The site works quickly, and the water/land data can often be determined without issue.  It is also easy to zoom in and out to take care of those “close calls”.  Quite a more accurate measure than the thumb-check data from the inflatable globes.  Very few issues arose in my trials with this method, but the biggest snag is Antarctica, which is land, but often appears light blue on Google Earth.  Also, a few rare occasions produced a data point above the North Pole on the map, which I discarded.  For your class, have each student generate a sample of size 10, and look at the proportion of land hits.  Below, I did 10 trials for 4 different sample sizes:


The next steps depend on the sophisitcation and grade-level of your class.  But in general, we want to know which sample size provides the best estimates.  How do you know?  Have students write explanations which defend a particular sample size.

Multiple sources (Circle graph from ChartsBin,NOAA Information) verify that about 29% of the Earth’s surface is land.  Do our trials verify this?  How often were our trials within 10% of this 29% mark?

Within 10%

As more data is collected, free site like StatKey can be used to generate appropriate graphs and statistics.



I see this as an improvement of an existing AP Stats exploration, and opening activity for Confidence Intervals for proportions, and extension into the behaviors of CI’s.  For those playing along at home, here are the calculations for 2 standard deviations (Margin of Error) for my given samples:


And the corresponding intervals, showing how often my sample proportions were captured within each interval:


4 Engaging Ideas From Twitter Math Camp

This past week, over 100 math teachers descended upon the Drexel University campus for Twitter Math Camp 2013.  It was a fantastic opportunity to meet people I had communicated with via Twitter for some time, make new friends, and share math ideas.  It’s a real rush to hang out with colleagues who share similar ideals on math instruction, and a commitment to improve our practices.  Check out the hashtag #tmc13 on Twitter to look back on some of the action and reactions, and find new math folks to follow.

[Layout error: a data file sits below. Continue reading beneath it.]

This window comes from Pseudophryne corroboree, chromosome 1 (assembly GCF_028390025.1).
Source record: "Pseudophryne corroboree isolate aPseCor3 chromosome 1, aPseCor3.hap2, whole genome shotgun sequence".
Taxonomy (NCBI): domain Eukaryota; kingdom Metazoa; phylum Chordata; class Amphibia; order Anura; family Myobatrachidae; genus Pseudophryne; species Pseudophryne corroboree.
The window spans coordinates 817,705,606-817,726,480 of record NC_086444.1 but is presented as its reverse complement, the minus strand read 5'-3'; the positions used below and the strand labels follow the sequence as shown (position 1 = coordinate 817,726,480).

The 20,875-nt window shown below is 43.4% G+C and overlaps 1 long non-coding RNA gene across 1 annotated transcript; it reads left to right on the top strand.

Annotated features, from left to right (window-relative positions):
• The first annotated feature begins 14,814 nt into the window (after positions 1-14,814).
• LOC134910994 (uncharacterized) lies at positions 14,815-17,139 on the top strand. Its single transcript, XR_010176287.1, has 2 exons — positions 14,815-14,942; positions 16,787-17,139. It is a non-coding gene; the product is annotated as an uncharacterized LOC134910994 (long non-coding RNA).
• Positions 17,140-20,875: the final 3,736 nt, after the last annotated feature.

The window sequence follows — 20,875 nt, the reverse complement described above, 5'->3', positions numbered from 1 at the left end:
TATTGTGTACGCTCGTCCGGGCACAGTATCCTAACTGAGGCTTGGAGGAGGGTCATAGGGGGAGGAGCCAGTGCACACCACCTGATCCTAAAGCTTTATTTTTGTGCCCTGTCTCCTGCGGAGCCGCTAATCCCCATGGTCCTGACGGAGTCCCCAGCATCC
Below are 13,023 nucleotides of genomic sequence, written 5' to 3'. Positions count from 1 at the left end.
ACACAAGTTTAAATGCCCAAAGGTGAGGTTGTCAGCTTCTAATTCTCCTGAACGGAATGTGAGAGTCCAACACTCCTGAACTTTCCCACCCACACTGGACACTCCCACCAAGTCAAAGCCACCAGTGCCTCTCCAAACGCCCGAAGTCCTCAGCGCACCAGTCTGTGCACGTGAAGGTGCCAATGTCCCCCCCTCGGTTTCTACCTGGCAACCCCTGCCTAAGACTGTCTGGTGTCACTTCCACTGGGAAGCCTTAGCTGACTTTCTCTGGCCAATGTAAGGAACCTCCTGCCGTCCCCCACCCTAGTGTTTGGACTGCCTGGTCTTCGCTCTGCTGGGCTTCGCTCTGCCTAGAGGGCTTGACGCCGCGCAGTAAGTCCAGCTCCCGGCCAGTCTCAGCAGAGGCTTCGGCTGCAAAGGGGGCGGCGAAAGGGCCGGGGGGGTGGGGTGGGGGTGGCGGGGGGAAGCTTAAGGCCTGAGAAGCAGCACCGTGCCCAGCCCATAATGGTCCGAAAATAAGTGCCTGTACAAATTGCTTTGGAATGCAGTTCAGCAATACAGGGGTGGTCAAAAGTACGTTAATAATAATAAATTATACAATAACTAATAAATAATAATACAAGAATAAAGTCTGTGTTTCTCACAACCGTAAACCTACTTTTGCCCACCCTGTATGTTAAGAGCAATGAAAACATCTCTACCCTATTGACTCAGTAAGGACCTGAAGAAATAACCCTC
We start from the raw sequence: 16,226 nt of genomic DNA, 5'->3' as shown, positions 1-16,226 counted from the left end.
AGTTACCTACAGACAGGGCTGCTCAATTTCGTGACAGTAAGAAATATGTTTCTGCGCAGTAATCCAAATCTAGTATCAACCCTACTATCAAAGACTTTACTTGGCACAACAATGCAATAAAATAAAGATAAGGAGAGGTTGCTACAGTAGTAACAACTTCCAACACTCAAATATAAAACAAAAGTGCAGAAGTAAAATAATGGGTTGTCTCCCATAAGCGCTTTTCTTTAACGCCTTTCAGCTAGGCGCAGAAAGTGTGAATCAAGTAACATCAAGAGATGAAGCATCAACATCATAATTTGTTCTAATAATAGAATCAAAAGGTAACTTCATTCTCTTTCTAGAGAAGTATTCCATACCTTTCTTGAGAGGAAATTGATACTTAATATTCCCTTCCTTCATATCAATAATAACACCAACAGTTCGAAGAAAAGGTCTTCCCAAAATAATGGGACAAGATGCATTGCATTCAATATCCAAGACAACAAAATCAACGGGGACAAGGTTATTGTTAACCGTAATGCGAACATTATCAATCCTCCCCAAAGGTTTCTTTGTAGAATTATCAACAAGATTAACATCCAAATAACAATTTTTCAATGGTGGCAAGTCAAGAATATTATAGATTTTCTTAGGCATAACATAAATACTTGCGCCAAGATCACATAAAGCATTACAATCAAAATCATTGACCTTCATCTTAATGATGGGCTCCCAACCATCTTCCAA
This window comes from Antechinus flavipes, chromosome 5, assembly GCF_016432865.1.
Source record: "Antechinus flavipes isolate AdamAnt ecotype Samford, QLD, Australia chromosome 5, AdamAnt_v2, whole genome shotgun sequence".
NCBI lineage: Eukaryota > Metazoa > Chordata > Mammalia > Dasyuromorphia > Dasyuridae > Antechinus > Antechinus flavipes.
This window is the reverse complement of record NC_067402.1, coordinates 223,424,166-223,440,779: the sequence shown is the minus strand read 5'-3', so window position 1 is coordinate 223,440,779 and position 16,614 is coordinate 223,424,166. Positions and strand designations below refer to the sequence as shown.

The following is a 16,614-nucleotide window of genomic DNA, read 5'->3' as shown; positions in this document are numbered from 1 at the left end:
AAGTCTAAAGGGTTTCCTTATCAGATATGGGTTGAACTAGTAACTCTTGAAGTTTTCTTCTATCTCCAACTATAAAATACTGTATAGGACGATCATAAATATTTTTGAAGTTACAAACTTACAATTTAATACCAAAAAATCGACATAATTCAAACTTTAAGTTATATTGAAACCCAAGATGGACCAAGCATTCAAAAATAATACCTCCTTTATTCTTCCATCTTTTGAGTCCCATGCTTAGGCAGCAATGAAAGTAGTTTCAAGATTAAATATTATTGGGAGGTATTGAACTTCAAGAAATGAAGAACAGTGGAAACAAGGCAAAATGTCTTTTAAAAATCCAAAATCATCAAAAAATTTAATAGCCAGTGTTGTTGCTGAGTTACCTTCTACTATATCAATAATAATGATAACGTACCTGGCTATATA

While there’s so much to share from TMC13, I know there are many math friends who couldn’t attend who are looking forward to hearing about the goings-on, so in this post I share 4 ideas from this year’s Twitter Math Camp I am eager to try in my classroom right away.

EliELI’S BALLOONS – Followers of the blog know that I am a big fan of the Desmos online graphing calculator.  The highlight of the week for me, and I suspect for many, was having Desmos founder Eli Luberoff model a lesson using his creation.  Eli’s enthusiasm for sharing Desmos, and his sincere desire to work with teachers to improve the interface, are infectuous.  There were many “oooh” and “aah” moments from the assembled group, and a loud cheer for the “nthroot” command…yes, it’s a pretty geeky group!  (thanks to @jreulbach for tweeeting out the great picture of Eli showing off Desmos’ position when you Google “graphing calculator”)

Eli’s lesson idea has a simple and engaging premise:

  • Hand out balloons
  • Blow up the balloon.  For each breath, have a partner record the girth of the balloon
  • Consider the data set


That’s it.  No worksheet.  No convoluted instructions.  Eli walked us through an exploration of the data set using Desmos, using the table to record the data, and considered various function models: is a square root model?  Is it logarithmic?  The group eventually settled upon a cube root as the proper model – and how often in class do we encounter data best modeled by a cube root?!  Since the explanatory (air entering the balloon) is volume, and the response variable (girth) is linear, the cubic model makes perfect sense. Fun stuff.  But wait…there’s more!  Eli then analyzed the fit of curve by looking at the squares of the residuals.  Click the graph below to check out my best-shot recreation of Eli’s presentation, and play around with the fit of the curve by toying with the “a” slider.